Sunday, January 20, 2008

AIEEE Chemistry UNIT 24 Organic Compounds Containing Nitrogen

General methods of preparation, properties, reactions and uses.
Amines: Nomenclature, classification, structure, basic character and identification of primary, secondary and tertiary amines and their basic character.
Diazonium Salts: Importance in synthetic organic chemistry.

Amines are regarded as derivatives of ammonia in which one, two or all three hydrogen atoms are replaced by alkyl or aryl group.

NH3 - H = RNH2; (Primary amine) characteritic group NH2 amino
RNH2 - H = R2NH;(secondary amine) characteritic group NH imino
R2NH - H = R3N (tertiary amine) characteritic group N tert-nitrogen

The amines are classified as primary, secondary and tertiary according to one, two or three hydrogen atoms of ammonia are replaced by alkyl or aryl groups.

In addition, there is another class known as quaternary ammonium compounds. These compounds are regarded as derivatives of ammonium salts in which all the four hydrogen atoms are replaced by alkyl or aryl groups.

Nomenclature of amines


Aliphatic amines


Aromatic amines

Benzenamine - can also be written as amino benzene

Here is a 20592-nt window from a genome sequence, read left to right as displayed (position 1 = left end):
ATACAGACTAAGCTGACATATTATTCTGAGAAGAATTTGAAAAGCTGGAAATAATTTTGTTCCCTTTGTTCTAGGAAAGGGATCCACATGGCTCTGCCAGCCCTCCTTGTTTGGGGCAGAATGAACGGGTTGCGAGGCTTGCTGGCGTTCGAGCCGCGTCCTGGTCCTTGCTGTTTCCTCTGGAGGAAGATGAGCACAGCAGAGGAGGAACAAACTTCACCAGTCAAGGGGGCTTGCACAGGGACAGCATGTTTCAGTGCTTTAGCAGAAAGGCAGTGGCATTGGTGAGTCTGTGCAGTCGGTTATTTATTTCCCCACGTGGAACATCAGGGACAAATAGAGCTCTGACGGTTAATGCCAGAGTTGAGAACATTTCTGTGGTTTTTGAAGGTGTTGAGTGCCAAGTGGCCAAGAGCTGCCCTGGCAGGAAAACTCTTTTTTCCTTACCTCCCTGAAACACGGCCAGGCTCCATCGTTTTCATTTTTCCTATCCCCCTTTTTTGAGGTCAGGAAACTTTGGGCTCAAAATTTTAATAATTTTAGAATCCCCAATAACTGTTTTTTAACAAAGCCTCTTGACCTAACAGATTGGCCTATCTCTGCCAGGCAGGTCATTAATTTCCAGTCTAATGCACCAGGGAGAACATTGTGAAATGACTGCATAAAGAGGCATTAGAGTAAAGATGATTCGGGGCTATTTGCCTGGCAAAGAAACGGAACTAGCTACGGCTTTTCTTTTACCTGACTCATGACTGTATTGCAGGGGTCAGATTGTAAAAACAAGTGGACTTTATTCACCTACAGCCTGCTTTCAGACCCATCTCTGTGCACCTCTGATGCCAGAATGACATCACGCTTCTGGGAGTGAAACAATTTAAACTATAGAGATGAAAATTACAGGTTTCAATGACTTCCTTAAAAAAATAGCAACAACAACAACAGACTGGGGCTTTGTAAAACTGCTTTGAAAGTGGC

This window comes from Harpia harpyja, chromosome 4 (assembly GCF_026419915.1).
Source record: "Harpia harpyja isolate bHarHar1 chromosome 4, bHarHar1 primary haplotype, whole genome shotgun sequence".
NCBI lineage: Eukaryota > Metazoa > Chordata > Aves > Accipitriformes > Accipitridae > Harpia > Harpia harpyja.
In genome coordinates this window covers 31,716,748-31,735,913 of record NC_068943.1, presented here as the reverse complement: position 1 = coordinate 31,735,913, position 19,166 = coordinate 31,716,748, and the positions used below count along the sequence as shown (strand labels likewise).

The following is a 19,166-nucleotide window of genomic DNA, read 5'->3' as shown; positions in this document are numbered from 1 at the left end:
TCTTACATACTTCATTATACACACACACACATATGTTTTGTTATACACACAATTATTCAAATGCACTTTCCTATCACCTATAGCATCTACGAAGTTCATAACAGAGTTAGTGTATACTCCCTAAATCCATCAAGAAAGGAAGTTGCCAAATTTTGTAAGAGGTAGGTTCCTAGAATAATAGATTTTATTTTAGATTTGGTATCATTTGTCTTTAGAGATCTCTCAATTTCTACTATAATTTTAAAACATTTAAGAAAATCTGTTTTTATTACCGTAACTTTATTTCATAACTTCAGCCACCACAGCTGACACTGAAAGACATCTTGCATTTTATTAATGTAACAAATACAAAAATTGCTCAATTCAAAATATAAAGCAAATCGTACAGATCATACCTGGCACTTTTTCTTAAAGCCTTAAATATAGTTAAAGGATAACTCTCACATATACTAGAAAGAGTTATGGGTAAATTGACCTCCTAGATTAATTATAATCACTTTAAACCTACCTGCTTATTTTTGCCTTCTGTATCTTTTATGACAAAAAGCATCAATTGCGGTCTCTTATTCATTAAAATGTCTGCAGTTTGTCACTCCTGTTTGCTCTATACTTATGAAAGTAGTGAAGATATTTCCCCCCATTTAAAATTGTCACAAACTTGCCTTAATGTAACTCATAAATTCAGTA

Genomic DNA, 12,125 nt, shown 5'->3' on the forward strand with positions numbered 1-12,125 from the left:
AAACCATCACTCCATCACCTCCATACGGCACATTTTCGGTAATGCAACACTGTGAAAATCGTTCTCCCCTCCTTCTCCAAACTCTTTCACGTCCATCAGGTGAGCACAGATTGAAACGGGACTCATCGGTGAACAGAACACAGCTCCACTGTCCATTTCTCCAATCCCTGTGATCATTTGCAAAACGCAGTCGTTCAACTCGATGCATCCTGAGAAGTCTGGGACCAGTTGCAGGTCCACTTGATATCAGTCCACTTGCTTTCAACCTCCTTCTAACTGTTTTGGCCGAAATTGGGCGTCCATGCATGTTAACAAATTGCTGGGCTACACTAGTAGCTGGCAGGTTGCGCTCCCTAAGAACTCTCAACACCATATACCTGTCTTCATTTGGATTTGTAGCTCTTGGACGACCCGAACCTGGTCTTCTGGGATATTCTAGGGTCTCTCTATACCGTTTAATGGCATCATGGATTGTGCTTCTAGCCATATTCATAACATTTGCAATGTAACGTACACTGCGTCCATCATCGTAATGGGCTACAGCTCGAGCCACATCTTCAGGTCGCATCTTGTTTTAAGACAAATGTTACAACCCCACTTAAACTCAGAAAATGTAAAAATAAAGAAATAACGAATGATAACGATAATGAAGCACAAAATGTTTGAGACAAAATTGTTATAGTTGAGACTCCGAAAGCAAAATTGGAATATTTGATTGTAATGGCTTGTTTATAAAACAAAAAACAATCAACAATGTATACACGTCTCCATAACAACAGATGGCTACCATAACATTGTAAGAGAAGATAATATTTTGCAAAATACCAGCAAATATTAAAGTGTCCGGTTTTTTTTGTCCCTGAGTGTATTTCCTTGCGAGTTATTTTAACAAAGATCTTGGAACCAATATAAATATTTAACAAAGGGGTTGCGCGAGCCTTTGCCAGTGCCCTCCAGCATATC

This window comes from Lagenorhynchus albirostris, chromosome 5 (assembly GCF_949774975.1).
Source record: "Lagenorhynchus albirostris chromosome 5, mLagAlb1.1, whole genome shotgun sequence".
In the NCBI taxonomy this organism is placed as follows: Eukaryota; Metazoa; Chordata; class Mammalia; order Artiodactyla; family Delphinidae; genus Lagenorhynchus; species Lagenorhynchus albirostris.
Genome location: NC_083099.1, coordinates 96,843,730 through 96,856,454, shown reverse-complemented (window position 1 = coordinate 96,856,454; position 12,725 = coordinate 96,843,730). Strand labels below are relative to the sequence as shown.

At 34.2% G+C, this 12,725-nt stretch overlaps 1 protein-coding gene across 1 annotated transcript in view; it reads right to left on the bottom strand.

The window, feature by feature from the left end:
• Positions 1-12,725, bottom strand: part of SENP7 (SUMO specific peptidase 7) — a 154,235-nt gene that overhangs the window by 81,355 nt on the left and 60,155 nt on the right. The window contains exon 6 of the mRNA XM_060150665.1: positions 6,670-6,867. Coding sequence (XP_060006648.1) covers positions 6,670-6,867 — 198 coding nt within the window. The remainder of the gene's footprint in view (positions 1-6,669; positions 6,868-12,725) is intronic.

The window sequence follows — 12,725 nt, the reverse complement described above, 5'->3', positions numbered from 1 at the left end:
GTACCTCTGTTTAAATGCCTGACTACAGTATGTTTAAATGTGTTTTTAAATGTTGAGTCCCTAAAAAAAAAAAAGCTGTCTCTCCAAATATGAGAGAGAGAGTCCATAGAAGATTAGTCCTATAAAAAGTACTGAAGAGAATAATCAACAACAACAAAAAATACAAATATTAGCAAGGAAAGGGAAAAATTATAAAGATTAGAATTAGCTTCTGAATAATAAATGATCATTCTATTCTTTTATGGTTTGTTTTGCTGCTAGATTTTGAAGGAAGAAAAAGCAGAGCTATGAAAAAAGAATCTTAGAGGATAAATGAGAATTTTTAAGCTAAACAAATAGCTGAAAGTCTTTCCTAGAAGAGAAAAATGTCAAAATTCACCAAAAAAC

Preparation of amines

1. From alkyl halides
2. From Nitro compounds
3.From nitriles (cyanides) and isonitriles (isocyanides)
4. From amides
5. From oximes
6. from aldehydes and ketones

Industrial preparation
1. from alcohols
2.from aniline

Physical properties

1. State and smell
2. B.P.

Chemical Properties
1. Reaction with water (Basic character of amines)
2. Reaction with acids
3. Reaction with metal ions
4. Alkylation
5. Acylation (reaction with acid chlorides and acid anhydrides)
6. Benzoylation
7. schiff's base formation
8. Oxidation
9. Carbalamine reaction
10. Reaction with nitrous acid
11. Reaction with Grignard reagent
12. Carbon disulphide
13. Carbonyl chloride
14. Ring substitution in aromatic amines
15. coupling of diazonium salts

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